The main creditors of Spain as far as energy is concerned are Russia and Nigeria, while the third is China, a country which buys mainly textiles from the Spanish manufacturing industry.

Meanwhile, Greece is trying to meet its commitments to investors. August 20 represented a key date, as it marked the date when the country had to pay off the  debt of 3,200 million euros in the hands of the European Central Bank. The mathematical impossibility to pay such debt, as it was explained in previous articles, obligated Greece to issue even more debt to finance the money owed to the ECB. With this, this country will continue the well known death cycle which in most cases concludes with the complete collapse of debtor nations.

Greece has now placed 4.063 million euros in treasury bills with maturities of three months at an interest rate of 4.43%, slightly above the 4.28% offered in July, as reported by the Greek Authority Management Public Debt (PDMA). The Greek government attempts to achieve a deferral of repayment of that debt or an advance of a new loan of 31,000 million from the second rescue package, which has been rejected by their European partners.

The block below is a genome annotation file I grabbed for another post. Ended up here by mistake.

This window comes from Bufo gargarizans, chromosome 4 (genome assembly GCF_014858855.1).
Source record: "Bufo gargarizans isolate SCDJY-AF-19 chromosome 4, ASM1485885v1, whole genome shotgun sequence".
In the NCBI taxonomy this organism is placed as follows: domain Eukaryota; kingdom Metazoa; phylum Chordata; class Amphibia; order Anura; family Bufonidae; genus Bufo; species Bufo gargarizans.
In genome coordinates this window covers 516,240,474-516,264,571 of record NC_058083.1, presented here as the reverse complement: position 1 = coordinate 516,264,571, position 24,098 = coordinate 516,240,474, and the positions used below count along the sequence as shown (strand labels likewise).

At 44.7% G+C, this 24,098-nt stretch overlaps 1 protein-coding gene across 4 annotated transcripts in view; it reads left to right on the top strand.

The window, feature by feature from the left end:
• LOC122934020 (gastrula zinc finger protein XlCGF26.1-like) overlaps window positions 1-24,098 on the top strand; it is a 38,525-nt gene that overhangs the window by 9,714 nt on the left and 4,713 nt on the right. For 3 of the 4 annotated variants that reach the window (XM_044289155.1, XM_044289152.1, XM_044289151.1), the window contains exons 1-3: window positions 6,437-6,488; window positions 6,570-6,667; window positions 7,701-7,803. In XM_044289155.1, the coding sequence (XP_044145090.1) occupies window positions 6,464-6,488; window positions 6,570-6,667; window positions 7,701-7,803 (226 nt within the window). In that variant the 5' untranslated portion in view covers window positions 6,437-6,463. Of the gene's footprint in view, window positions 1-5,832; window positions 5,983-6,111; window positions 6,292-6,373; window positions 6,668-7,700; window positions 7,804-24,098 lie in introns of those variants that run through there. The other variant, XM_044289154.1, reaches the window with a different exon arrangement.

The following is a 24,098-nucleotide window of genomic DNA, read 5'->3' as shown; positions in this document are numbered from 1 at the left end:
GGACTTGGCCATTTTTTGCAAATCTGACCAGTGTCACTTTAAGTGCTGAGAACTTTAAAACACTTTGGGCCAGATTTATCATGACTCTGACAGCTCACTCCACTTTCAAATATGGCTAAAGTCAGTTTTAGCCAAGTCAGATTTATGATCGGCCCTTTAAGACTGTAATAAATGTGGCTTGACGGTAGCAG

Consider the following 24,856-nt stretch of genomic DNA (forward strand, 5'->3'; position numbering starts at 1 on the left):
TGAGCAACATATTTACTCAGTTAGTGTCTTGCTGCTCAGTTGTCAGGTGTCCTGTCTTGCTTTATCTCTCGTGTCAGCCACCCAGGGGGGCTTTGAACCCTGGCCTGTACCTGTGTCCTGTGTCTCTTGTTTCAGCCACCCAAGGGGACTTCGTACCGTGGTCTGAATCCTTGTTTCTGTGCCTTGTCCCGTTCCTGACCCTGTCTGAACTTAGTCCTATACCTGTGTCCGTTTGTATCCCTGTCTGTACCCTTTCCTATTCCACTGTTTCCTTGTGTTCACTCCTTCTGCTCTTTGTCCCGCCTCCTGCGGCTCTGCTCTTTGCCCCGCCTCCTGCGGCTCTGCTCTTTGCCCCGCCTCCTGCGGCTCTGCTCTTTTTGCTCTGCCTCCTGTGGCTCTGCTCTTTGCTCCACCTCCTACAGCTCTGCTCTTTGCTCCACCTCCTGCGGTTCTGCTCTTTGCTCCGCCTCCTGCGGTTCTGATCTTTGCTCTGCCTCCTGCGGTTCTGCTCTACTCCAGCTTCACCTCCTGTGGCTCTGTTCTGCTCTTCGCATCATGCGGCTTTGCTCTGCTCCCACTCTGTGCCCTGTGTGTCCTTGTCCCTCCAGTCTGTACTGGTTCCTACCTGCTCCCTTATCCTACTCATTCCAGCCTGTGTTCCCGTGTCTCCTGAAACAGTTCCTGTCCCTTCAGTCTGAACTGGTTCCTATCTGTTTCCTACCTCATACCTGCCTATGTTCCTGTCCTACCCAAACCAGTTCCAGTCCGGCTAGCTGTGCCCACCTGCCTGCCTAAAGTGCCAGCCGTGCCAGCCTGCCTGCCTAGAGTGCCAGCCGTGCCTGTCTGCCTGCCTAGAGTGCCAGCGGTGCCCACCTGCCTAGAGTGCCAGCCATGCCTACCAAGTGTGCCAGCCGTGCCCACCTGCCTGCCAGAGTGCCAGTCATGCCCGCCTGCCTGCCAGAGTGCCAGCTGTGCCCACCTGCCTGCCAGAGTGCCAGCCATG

The disbursement of bailout money will be transferred only once the troika submits its report on the progress of the country and gives the approval for the new cuts for 2013 and 2014. Most buyers of the monthly auctions are Greek state banks themselves, which means that the entire financial system is in a downhill fall of self-financing in which the government issues securities to finance the maturities of bonds held by banks in the country, which, in turn, buy debt from the State to use it as proof of liquidity. Do you see the insanity here?

Spain’s Economy Slows Further and Runs out of Options, says Central Bank

REUTERS | JULY 24, 2012